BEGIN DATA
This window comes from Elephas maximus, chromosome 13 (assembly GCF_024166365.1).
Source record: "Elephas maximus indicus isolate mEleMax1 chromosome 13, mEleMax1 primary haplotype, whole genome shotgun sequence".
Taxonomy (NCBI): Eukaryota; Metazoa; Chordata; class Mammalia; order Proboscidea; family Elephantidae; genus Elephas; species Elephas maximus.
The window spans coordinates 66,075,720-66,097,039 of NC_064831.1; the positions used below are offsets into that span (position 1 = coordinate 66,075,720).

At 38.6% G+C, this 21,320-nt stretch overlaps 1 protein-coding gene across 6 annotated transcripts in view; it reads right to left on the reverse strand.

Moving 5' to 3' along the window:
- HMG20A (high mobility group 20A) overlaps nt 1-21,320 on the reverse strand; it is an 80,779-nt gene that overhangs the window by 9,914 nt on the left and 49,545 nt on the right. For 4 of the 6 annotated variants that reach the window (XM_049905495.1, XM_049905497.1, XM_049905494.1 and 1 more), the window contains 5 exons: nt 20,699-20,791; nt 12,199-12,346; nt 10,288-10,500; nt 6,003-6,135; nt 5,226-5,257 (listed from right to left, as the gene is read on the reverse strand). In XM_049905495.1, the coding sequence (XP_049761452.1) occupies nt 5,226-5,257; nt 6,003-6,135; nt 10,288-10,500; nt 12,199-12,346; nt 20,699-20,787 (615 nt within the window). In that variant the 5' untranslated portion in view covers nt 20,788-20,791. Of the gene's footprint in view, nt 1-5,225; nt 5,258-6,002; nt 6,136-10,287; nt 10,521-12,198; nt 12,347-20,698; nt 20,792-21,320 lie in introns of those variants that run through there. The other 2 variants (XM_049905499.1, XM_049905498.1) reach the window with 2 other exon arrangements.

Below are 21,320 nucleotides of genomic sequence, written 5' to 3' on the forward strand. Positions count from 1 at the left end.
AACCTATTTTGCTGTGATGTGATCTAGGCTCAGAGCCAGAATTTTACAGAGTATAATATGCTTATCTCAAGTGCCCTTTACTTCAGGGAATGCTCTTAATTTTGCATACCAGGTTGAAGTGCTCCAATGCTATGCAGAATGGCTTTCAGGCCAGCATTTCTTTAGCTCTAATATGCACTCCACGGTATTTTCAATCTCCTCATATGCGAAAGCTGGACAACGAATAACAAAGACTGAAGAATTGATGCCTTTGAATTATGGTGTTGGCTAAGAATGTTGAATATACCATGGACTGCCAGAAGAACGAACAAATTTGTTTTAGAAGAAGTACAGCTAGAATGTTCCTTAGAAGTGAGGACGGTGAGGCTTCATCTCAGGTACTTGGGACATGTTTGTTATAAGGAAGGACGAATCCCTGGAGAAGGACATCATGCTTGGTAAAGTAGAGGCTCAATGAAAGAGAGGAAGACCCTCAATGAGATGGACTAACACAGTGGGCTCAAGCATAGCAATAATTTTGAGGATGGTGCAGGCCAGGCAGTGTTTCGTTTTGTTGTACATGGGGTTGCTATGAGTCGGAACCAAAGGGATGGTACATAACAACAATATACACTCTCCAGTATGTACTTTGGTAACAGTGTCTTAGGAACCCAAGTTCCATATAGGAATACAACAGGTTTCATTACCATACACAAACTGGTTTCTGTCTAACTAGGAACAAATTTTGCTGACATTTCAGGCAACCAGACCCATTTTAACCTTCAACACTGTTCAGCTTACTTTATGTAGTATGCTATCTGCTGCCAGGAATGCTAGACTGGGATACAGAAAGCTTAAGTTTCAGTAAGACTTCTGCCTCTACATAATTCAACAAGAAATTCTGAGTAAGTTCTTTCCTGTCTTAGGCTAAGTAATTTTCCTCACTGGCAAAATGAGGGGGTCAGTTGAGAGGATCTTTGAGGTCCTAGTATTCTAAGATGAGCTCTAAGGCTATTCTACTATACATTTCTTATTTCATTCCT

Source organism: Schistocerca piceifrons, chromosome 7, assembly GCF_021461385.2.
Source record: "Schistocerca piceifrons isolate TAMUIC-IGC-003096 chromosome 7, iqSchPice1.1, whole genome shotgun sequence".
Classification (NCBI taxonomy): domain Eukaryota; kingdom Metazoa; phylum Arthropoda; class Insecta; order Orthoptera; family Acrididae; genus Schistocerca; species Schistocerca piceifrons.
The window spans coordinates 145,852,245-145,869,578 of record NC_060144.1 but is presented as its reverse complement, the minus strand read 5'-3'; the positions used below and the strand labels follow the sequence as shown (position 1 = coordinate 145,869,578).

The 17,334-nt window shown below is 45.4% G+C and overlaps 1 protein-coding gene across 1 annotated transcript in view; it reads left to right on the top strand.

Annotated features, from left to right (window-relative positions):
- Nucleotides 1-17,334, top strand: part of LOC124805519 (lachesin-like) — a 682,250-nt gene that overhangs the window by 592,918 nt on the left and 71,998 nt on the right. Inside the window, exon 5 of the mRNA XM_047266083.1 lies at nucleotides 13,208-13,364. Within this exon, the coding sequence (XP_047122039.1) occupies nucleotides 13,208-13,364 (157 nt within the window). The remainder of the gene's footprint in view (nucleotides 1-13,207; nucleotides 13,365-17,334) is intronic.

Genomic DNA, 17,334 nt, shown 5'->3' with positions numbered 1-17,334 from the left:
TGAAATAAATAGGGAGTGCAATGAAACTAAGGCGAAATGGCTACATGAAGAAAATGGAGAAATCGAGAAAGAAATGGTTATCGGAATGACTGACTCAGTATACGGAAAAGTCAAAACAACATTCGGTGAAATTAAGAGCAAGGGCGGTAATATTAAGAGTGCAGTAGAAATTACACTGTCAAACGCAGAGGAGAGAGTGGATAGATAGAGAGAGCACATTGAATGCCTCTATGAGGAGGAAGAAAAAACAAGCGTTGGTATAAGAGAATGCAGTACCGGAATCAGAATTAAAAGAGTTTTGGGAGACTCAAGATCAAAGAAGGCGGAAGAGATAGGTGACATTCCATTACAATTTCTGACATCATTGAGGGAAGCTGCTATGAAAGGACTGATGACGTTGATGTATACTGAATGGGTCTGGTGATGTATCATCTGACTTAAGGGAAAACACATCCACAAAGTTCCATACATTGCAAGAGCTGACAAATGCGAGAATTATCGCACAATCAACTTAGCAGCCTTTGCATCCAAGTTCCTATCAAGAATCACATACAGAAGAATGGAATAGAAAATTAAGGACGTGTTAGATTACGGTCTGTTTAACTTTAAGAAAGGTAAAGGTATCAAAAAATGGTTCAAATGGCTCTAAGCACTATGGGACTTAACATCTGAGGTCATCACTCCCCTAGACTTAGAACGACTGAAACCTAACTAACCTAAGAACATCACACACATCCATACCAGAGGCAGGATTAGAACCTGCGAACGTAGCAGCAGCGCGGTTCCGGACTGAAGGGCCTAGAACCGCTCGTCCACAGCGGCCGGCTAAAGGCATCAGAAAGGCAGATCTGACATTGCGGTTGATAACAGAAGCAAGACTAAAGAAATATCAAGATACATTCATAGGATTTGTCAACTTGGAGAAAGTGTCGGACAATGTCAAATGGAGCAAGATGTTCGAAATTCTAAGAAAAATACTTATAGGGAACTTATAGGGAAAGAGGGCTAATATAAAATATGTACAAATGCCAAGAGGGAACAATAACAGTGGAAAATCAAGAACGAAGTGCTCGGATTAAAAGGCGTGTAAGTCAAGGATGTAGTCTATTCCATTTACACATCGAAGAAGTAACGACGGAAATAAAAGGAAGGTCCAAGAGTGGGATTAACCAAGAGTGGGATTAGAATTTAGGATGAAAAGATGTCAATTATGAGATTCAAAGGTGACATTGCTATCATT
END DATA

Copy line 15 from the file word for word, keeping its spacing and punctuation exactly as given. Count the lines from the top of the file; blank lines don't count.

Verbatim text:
Annotated features, from left to right (window-relative positions):